Considering the use of federal spending power, from a variety of perspectives.
Whether considered from the perspective of constitutional law or that of political science, few, if any, areas of Canadian politics are more contested than the use of federal spending power.
Initially presented at a conference sponsored by the Institute of Intergovernmental Relations and the Faculty of Law at Queen's University in January 2008, the papers in this book consider the topic of federal spending power from a variety of perspectives - legal scholars, political scientists, economists, past and present senior public servants, federal and provincial viewpoints, and critics and supporters are all represented in this comprehensive and accessible collection. Whether one believes that the federal spending power is a necessary safeguard for the protection and advancement of national interests in a decentralised federation or a threat to provincial autonomy from a powerful federal government, one will find reasoned support and criticism in these papers from a distinguished array of contributors.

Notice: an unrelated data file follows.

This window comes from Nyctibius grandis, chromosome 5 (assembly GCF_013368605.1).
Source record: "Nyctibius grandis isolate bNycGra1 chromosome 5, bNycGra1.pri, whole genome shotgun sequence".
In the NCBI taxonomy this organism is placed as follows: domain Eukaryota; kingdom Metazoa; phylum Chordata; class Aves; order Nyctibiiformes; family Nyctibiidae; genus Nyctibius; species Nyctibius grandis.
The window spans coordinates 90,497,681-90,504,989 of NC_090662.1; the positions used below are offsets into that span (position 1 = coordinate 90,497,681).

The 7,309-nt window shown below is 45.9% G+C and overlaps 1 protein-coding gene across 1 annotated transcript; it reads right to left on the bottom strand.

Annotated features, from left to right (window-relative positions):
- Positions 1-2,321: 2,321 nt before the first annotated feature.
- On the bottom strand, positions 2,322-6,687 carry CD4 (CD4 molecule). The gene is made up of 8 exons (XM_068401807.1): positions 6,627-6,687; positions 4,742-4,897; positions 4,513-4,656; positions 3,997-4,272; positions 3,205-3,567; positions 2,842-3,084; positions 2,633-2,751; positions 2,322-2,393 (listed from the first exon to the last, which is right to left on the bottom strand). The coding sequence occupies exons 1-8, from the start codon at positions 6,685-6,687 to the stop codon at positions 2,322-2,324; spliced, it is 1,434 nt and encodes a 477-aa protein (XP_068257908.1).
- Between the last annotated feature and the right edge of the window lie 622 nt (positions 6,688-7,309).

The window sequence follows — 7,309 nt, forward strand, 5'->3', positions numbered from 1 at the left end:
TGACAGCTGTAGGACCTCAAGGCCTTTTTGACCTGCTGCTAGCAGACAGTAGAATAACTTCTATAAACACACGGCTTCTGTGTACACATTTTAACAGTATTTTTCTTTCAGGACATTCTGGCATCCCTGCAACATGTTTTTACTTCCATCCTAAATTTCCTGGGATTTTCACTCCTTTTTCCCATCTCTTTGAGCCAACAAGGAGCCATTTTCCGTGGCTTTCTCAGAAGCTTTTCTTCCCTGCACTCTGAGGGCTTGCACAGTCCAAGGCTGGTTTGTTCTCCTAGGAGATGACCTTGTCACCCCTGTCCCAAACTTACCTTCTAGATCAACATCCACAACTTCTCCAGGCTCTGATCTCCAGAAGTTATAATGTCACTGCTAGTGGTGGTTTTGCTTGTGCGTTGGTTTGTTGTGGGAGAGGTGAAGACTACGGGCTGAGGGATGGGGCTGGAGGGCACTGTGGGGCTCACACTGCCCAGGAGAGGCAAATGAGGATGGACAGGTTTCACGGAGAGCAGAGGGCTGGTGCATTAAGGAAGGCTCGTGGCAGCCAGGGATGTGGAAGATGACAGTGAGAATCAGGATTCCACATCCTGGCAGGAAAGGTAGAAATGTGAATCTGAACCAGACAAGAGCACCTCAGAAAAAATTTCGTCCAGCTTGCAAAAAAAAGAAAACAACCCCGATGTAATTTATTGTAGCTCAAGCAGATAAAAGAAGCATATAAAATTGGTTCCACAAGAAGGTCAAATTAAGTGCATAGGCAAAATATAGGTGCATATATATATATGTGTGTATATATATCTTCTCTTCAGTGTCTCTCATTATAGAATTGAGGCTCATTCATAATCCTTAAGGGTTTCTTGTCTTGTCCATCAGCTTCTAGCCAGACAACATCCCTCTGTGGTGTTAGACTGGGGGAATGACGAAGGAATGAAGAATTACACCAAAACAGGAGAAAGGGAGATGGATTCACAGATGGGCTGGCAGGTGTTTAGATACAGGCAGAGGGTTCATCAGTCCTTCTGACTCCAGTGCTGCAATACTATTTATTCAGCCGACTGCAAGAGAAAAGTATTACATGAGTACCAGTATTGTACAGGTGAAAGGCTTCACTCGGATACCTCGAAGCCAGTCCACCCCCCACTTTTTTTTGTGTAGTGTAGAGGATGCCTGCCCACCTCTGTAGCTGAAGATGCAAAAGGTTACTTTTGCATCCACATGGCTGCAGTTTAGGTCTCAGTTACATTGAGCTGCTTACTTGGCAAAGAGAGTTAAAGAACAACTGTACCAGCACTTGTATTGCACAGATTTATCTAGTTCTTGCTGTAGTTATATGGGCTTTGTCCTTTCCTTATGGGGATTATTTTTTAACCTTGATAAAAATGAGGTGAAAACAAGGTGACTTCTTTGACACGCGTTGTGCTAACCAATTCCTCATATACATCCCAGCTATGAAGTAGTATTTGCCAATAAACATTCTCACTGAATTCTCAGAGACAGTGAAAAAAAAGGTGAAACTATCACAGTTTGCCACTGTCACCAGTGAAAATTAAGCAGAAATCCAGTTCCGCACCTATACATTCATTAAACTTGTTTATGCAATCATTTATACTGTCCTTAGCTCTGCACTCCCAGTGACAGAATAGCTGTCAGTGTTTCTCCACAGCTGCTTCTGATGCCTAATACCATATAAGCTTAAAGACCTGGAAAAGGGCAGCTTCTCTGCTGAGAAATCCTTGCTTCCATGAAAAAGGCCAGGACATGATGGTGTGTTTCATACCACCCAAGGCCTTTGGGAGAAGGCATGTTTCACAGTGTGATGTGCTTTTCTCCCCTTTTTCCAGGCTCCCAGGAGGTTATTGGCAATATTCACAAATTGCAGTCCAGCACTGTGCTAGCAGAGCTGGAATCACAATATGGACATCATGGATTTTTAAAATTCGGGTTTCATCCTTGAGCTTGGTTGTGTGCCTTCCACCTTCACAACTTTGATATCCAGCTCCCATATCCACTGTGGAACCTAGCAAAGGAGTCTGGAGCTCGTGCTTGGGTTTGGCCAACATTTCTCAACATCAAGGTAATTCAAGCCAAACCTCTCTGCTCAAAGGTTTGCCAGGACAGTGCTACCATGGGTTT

Contributors include Marc-Antoine Adam (Quebec Bar, Government of Quebec), Marc Chevrier (Université du Québec à Montréal), Thomas J. Courchene (Queen's University), Tom Kent (Queen's University), Hoi Kong (Queen's University), Andrée Lajoie (Université de Montréal), Harvey Lazar (Queen's University), Roderick A. Macdonald (McGill University and University of Toronto), Alain Noël (Université de Montréal), Andrew Petter (University of Victoria), and John Whyte (University of Saskatchewan).